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If you own a property that you rent out for an average of less than 7 days for the calendar year, you may not have to report it like a rental property, aka business.

It’s a tricky situation that requires careful evaluation of how often you rent the home throughout the year. You calculate it by taking the number of times you rent the home out and the total days you rented it out for the year.

For example, if you rented the home out for 100 days in a calendar year and it was rented 15 times. This is an average of 6.67 days, which is under the 7-day limit.

Here’s why.

A property that’s rented for less than 7 days on average isn’t a rental property in the eyes of the IRS. Instead, it’s a commercial hotel ‘type property.’ You report earnings on Schedule C if you provide services connected to the property or if you don’t, you’ll report it on Schedule E.

No matter where you report it, if you have a loss (on paper), you can deduct it. But, there’s a catch.

You must prove you materially participate in the property. In other words, you must prove you and your spouse (if applicable) participate in the property’s upkeep, handling the rental, and even its renovations.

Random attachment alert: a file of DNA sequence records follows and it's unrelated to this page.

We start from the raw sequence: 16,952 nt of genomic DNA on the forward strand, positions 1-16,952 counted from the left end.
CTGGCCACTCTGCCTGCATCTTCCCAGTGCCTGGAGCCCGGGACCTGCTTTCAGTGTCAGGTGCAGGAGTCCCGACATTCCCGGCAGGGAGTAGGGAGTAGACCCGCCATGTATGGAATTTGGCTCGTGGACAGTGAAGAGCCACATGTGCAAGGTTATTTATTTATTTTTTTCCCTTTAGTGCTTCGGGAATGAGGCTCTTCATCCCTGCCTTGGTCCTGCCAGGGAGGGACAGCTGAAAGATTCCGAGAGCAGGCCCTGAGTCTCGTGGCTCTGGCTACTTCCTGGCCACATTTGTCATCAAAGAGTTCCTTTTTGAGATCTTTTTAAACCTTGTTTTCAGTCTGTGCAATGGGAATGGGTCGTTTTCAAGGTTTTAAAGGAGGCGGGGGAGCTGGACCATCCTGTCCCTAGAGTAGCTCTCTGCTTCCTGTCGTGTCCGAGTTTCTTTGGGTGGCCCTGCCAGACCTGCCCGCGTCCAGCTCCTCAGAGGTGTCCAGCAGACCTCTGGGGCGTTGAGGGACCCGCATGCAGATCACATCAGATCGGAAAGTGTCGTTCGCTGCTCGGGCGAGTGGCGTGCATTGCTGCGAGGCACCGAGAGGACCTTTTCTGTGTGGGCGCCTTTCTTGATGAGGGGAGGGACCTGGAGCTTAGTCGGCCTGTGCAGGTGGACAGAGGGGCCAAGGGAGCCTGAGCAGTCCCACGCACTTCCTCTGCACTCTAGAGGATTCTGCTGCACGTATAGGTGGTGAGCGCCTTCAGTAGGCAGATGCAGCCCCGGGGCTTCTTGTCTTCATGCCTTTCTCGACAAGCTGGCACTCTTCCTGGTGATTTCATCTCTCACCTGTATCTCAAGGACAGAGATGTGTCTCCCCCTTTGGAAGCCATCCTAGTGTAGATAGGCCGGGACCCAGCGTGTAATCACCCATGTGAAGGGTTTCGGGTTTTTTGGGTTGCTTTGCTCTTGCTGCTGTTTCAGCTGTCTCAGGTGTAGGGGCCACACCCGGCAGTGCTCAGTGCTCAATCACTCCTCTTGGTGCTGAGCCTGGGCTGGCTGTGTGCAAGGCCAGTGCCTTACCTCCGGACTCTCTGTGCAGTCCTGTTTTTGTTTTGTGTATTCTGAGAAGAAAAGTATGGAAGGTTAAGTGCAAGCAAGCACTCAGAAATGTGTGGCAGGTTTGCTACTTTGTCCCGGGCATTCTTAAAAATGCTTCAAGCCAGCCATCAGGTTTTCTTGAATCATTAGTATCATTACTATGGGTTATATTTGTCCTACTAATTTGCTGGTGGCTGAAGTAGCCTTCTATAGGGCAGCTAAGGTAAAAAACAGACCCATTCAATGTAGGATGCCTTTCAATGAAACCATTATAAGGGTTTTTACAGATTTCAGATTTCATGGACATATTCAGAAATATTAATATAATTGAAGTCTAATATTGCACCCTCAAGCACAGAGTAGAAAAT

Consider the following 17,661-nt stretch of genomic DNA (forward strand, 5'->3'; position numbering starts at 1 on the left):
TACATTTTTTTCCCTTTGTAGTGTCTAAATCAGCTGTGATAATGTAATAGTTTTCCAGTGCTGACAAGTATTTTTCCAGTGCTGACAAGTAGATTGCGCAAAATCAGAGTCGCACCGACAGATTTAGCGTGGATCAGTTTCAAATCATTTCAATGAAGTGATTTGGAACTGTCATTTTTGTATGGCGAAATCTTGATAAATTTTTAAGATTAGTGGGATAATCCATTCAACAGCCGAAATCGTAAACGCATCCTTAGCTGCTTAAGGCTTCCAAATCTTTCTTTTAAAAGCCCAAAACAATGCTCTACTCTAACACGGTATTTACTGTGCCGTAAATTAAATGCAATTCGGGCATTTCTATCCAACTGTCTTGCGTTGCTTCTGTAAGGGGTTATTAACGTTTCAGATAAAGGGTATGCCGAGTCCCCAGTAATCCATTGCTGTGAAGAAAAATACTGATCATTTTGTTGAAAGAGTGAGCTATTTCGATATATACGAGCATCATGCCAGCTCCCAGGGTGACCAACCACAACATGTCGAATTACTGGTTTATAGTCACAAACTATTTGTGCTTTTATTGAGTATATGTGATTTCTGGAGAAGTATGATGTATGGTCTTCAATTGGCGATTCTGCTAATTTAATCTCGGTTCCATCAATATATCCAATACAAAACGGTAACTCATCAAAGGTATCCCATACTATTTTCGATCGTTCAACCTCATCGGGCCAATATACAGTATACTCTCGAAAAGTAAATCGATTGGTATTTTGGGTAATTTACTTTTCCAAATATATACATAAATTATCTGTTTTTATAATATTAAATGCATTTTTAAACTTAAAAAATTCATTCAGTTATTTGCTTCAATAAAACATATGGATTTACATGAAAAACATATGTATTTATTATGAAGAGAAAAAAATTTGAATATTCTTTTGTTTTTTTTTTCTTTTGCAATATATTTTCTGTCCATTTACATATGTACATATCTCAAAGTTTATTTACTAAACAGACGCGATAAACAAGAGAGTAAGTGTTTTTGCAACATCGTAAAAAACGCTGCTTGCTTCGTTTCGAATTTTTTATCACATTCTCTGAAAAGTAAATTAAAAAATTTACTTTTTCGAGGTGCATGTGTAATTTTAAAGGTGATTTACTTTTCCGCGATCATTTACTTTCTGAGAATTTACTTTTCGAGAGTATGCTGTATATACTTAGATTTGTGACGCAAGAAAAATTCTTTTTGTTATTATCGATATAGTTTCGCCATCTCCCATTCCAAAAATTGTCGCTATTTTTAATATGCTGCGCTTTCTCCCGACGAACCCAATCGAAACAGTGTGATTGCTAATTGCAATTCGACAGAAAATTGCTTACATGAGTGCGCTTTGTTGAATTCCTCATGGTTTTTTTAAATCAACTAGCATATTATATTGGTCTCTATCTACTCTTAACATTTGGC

Your total participation hours combined (you and your spouse) must be 100 hours or more or at least more hours than anyone else puts into the property if you have others helping out with it.

How do you prove you work on the property?

Total up the hours you and your spouse participate in the handling of the property and the hours that anyone else, such as contractors spend on the property. If your hours are greater than anyone else’s, even if they don’t total 100 hours, you can take the loss.

If you have a profit, rather than a loss, you may be able to take a Section 199A deduction if you report the income on Schedule C as a business.

It sounds confusing and it can be, but we’re here for you every step of the way. We make it easy to determine when you can deduct the loss either because you materially participated in the business or for a Section 199A deduction. Feel free to call us 714-383-2307.